The nation’s leading state agriculture officials say their focus on a new Farm Bill will be on the programs and services that enable farmers and ranchers to more efficiently produce and market their commodities and livestock.
Members of the National Association of State Departments of Agriculture (NASDA) recently visited Capitol Hill in Washington, to discuss their ideas about the new farm legislation with members of Congress.
“One of our major concerns is continued funding for state-federal cooperative programs, such as dairy inspection, meat and poultry inspection, plant export inspection and animal health programs,” said North Dakota Agriculture Commissioner Doug Goehring. “These programs, conducted by the states with federal funds, are critical to delivering services that maintain the safety of our food supply, protect the health and welfare of animal agriculture and ensure our commodities can be exported.”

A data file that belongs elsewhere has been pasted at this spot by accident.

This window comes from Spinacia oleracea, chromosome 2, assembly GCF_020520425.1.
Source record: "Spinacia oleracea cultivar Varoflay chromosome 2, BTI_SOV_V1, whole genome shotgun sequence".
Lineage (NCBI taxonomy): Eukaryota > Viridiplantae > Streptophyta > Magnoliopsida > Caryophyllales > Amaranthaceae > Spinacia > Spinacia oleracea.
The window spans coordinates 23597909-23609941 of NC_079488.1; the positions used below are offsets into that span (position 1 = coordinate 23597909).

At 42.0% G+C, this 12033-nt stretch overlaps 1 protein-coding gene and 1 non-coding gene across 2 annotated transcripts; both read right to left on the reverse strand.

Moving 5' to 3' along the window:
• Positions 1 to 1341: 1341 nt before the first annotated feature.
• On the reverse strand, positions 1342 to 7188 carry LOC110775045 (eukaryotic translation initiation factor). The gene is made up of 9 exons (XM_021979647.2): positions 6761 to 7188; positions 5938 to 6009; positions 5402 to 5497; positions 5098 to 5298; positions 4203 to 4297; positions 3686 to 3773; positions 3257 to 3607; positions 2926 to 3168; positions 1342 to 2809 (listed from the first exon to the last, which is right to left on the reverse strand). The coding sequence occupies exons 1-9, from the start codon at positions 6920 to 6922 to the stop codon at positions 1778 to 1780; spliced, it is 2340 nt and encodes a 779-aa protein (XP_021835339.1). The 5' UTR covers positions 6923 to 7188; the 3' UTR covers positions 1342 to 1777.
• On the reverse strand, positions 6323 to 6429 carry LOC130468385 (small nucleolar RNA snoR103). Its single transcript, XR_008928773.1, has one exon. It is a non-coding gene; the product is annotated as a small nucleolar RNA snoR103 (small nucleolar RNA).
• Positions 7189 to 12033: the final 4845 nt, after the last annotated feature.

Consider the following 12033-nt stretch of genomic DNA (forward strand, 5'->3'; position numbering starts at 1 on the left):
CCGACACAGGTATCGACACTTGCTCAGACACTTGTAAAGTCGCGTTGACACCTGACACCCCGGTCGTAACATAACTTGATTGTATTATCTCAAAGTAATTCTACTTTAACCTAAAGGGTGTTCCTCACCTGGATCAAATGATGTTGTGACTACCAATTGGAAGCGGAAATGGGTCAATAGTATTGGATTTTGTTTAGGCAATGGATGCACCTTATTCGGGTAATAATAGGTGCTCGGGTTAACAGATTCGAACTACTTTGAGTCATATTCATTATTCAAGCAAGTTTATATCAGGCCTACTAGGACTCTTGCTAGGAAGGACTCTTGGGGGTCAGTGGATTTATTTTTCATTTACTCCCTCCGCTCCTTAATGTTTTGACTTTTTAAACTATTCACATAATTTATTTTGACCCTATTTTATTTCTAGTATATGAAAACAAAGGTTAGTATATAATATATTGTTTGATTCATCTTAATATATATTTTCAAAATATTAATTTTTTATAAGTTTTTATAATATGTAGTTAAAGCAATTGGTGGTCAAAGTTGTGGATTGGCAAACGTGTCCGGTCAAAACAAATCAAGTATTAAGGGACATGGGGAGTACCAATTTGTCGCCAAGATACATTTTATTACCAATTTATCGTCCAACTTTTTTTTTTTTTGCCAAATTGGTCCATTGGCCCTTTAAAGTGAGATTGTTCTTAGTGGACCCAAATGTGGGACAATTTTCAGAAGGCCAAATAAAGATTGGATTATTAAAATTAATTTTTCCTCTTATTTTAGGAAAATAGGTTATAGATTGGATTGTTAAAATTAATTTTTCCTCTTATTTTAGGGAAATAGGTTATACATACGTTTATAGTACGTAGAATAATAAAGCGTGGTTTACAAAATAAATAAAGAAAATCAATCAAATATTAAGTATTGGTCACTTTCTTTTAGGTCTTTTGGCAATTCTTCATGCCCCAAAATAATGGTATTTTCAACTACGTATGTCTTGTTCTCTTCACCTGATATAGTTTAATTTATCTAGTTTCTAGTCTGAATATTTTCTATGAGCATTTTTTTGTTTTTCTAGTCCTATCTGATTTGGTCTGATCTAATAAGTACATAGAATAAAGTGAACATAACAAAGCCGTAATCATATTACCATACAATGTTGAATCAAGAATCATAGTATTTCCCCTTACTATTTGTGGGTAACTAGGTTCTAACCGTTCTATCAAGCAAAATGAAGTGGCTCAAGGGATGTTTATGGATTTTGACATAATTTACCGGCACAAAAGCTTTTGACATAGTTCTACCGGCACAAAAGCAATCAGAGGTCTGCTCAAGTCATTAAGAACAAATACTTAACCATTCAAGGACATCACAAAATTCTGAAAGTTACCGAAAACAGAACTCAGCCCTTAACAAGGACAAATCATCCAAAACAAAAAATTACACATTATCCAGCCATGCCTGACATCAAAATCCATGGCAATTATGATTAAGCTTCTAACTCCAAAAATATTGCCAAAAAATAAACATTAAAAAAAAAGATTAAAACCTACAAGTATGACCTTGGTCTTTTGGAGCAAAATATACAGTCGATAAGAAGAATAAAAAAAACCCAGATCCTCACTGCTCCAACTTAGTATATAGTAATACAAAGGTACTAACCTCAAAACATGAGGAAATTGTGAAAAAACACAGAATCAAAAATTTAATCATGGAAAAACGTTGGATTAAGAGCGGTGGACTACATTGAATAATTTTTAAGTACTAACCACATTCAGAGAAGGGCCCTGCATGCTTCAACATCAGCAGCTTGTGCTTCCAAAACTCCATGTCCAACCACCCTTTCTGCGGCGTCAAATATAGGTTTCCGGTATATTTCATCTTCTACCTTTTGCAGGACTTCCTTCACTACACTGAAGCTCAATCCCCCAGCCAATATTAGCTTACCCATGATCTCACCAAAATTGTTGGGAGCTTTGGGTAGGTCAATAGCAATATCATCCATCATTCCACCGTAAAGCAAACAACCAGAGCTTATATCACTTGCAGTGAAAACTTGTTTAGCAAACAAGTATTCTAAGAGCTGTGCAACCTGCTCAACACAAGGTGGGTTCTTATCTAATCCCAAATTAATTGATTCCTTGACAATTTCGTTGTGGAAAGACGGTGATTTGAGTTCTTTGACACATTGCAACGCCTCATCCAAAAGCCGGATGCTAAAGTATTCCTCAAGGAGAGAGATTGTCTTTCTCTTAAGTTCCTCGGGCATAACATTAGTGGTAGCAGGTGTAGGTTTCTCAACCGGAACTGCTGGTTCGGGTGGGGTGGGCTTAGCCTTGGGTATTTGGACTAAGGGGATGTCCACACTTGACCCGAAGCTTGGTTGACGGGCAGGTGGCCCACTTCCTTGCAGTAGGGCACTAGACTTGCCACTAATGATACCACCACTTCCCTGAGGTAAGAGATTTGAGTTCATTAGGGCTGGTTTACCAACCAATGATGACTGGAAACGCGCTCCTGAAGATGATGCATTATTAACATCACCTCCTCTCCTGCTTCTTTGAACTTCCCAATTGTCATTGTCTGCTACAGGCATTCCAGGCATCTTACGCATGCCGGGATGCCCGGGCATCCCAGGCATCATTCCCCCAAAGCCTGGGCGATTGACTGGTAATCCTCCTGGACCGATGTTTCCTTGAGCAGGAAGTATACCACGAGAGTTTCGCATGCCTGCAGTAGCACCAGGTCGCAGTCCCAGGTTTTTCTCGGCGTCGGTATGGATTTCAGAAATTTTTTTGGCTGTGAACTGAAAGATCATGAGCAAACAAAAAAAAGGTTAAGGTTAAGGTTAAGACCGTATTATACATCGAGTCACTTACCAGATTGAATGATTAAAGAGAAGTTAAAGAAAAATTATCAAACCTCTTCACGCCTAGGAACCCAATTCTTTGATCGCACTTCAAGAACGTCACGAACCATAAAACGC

Goehring said the new Food Safety Modernization Act will likely put added responsibilities on state food inspection programs without any additional resources to implement the new provisions of the act.
NASDA members also voiced their support for USDA’s Market Access Program (MAP) and other trade development programs.
“Agriculture is one of the bright spots in the U.S. balance of trade and is vital to our nation’s security,” Goehring said. “Trade development programs, especially MAP, help U.S. producers, exporters and private companies conduct promotional activities for U.S. agricultural products in an increasingly competitive world market.”
Other NASDA priorities for the Farm Bill include:
• A robust and flexible specialty crop block grants program
• Full funding and enhanced coordination of invasive species programs
• Investment in locally-driven, flexible and efficient conservation programs
• Protection of investments in critical research
• A viable safety net for dairy farmers
NASDA is a nonpartisan, nonprofit association, representing elected and appointed commissioners, secretaries, and directors of agriculture in all 50 states and four U.S. territories.